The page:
Tennis racquet vibration dampeners have been an accessory that many players think about. The real question is “should I use one?” Whether you are a player just starting out or a veteran to the game, vibration dampeners are a matter of personal preference. I will take a further look at vibration stoppers so you can answer the above question and determine if it’s right for you. 

 

On the left is Roger Federer playing a point in his 4th Round match at the 2018 US Open (Sept. 3, 2018 – Source: https://www.rogerfederer.com/index.php/news). On the right is Rafael Nadal celebrating a point during his Quarterfinal match at the 2018 US Open (Sept. 4, 2018 – Source: Chaz Niell/Icon Sportswire via Getty Images).


Purpose of a Tennis Racquet Dampener?

The sole purpose of a dampener is to reduce the vibrations off the racquet stringbed. Players that like vibration dampeners mainly use it because it decreases the “ping” sound the ball makes at impact. For many players this is more of a mental purpose than a physical purpose.

Two common misconceptions with dampeners are that they help with tennis elbow problems and reduce a racquets playing level. Although many manufacturers use this in marketing ploys, there is little evidence to support either of these myths. More times than not, manufacturers have built in dampening properties to the frames to give better shock absorption than actual vibration stoppers. Most dampeners are usually fairly small and do not make significant changes in the way a racquet can play.


Where to put a Vibration Dampener?

Tennis Racquet Dampener installed

 

According to ITF rules, players can place vibration dampeners anywhere outside the pattern of the cross strings. This means that they can be placed anywhere on the outer edges of the stringbed (left, right, bottom and/or top). Typically you will see them placed towards the bottom of the racquet where the center main string and first cross string meet. While there is no strict limit on how many stoppers you can use at a time, many players will just use one since there is little to no affect on the dampener improving your racquet’s play.

 

 

 


Jack Sock 2017 US OpenVibration Dampener vs. Rubber Band?

Vibration dampeners are made with rubber and this allows it be flexible, but still absorb shock similar to tires on a car. Although these dampeners serve one primary purpose, rubber bands can also be used as a vibration stopper in your racquet. Rubber bands will be more elastic and come in various sizes so you can shape them the way you like. However, over time rubber bands will eventually become too stretchy and will fall off the racquet. There really is no difference between a manufacturer’s vibration stopper and rubber band other than the look.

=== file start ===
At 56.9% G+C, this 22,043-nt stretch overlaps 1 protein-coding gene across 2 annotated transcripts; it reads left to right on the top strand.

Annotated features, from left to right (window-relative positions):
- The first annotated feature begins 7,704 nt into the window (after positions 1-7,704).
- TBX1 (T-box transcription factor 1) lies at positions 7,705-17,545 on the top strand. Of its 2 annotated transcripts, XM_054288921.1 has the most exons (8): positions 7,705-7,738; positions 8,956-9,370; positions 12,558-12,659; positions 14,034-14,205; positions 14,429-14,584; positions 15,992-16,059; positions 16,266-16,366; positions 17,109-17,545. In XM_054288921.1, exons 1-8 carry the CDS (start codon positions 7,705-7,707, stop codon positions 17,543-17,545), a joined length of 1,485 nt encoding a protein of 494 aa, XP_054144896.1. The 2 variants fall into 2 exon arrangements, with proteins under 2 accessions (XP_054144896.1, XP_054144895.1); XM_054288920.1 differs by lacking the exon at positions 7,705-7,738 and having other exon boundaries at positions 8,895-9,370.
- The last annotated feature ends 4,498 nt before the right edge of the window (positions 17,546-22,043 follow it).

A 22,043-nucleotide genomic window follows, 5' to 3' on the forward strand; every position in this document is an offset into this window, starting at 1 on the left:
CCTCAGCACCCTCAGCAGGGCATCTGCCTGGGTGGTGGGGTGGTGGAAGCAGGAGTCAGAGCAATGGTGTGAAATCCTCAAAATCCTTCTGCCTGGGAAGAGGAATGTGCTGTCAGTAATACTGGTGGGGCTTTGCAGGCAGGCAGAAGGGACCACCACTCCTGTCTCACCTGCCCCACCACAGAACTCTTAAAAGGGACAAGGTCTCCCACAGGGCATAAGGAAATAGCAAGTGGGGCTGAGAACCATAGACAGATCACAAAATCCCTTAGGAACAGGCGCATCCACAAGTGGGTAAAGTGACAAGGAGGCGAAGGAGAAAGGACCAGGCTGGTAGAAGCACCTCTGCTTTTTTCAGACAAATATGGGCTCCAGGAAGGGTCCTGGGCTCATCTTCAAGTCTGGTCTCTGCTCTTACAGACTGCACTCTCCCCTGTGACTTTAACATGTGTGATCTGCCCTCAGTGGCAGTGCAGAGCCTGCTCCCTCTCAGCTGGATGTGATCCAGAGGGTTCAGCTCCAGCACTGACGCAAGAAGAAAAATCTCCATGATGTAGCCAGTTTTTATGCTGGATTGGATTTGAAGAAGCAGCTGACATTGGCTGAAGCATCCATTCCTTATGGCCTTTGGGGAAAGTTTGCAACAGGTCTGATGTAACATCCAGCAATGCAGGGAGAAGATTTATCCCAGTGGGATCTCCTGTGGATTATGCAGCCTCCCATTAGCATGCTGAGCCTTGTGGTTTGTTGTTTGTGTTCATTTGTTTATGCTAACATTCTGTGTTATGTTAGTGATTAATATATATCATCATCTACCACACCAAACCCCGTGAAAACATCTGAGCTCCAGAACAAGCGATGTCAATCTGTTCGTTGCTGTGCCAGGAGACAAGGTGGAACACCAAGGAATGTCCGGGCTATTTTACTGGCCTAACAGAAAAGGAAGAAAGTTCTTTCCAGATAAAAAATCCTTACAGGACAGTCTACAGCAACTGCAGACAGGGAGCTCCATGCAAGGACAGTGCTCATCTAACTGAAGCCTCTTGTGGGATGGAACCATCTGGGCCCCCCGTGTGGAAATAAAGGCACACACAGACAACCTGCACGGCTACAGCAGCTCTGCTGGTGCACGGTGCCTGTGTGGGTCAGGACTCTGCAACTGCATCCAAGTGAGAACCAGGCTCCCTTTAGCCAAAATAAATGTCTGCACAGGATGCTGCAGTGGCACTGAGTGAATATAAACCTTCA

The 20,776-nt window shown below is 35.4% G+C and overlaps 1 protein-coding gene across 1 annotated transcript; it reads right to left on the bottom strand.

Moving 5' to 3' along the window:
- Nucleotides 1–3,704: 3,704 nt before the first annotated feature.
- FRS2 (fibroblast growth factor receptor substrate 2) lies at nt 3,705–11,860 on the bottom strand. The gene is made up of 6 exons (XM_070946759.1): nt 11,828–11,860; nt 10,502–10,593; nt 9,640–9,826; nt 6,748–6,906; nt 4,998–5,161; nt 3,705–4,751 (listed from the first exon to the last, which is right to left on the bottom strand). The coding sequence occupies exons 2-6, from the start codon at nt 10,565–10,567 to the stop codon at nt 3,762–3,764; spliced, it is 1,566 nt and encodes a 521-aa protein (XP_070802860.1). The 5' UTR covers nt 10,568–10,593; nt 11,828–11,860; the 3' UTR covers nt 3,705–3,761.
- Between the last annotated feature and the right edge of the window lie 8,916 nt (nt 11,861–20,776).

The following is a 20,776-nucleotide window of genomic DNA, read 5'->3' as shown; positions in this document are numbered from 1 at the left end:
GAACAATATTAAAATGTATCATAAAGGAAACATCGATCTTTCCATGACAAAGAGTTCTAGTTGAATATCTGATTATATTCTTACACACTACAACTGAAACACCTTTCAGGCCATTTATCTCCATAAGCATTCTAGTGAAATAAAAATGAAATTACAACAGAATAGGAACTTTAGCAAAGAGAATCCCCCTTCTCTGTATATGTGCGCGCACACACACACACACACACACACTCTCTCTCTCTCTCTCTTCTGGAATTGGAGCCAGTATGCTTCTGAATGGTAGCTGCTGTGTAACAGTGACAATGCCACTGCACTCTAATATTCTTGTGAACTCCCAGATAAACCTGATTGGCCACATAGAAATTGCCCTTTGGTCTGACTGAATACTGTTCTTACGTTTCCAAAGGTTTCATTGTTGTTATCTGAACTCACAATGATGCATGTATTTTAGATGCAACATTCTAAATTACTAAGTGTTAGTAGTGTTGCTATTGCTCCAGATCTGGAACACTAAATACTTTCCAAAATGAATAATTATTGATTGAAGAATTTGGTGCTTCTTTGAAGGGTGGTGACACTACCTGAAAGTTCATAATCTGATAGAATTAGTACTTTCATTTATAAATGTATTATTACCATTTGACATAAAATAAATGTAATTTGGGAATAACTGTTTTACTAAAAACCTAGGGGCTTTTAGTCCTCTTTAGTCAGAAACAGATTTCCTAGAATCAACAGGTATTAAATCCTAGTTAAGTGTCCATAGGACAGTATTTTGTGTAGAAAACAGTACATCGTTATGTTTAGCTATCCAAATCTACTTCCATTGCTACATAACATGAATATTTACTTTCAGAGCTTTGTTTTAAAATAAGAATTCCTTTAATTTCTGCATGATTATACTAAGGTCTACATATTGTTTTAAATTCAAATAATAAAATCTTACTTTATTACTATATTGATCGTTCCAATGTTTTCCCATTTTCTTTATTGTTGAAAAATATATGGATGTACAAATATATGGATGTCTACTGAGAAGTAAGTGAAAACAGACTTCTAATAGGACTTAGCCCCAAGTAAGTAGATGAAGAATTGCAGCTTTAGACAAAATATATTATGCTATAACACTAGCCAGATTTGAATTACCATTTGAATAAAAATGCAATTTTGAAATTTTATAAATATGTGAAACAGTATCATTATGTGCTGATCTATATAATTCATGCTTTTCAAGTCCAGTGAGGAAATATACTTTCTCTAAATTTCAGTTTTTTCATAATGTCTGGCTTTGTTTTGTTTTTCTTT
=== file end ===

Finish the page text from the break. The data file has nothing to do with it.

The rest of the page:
To the left is Jack Sock celebrating after a point in his 3rd Round match at the 2016 US Open (Sept. 2, 2016 – Source: EPA/Peter Foley)


Types of Vibration Dampeners

There are two main types of vibration dampeners that you will see on the market. “Button” dampeners look similar in size and shape to a button on your clothing except made with all rubber. These are the easiest ones to install and are more commonly used on the pro tour.

 

“Worm” dampeners will usually come in longer sizes and are typically woven in between the most frequently used main strings. These can be little more difficult to install.

 


Should I Use a Vibration Dampener?

Serena Williams 2018 US Open (Getty Images)

 

Like I stated in the beginning, dampeners are all about personal preference. Some players will like playing with the manufacturers’ dampeners, others will like using rubber bands and others will just not use one at all.  I personally have always played with some sort of dampener since I was a young kid. I just do not like the sound the strings make on impact with the ball. However, more racquets are being built with dampening features so you get less “ping” at impact. The best thing you can do is try a vibration dampener out and see if you like it. 

 

 

To the right is Serena Williams hitting a volley in her 2nd Round match at the 2018 US Open (Aug. 29, 2018 – Source: Chris Trotman/Getty Images for USTA)


Play Tester: Chris Virk-Brown

Chris Virk-Brown HeadshotHeight: 5′ 11″
Weight: 205 lbs
USTA Ranking: 4.5
Plays: Right Handed, Two-Handed Backhand
Favorite ATP Player: Jo-Wilfried Tsonga
Favorite WTA Player: Venus Williams
 
Background: I started the game of tennis in 9th grade after playing basketball and baseball. Through hard work and dedication, I played four years on my varsity team at Liberty High School in Eldersburg, MD, while also playing junior tournaments whenever I could. I was fortunate enough to get recruited to play at Neumann University and play four years of Division III collegiate tennis. While at Neumann I was able to obtain my degree in Marketing and help our team advance twice to the NCAA tournament. After obtaining my undergrad degree, I was able to pursue my Master’s degree in General Management at Elmira College and coach collegiate tennis. Later I went on to coach at Cabrini University and then teach in a variety of incredible venues with Peter Burwash International. Now, in my spare time, I mostly play USTA Leagues and Tournaments to continue enjoying the game I love.
 

For More

To learn more about tennis dampeners and accessories, check out the blogs below:

             How to Install a Vibration Dampener Blog


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Why Do You Need a Tennis Racquet Vibration Dampener?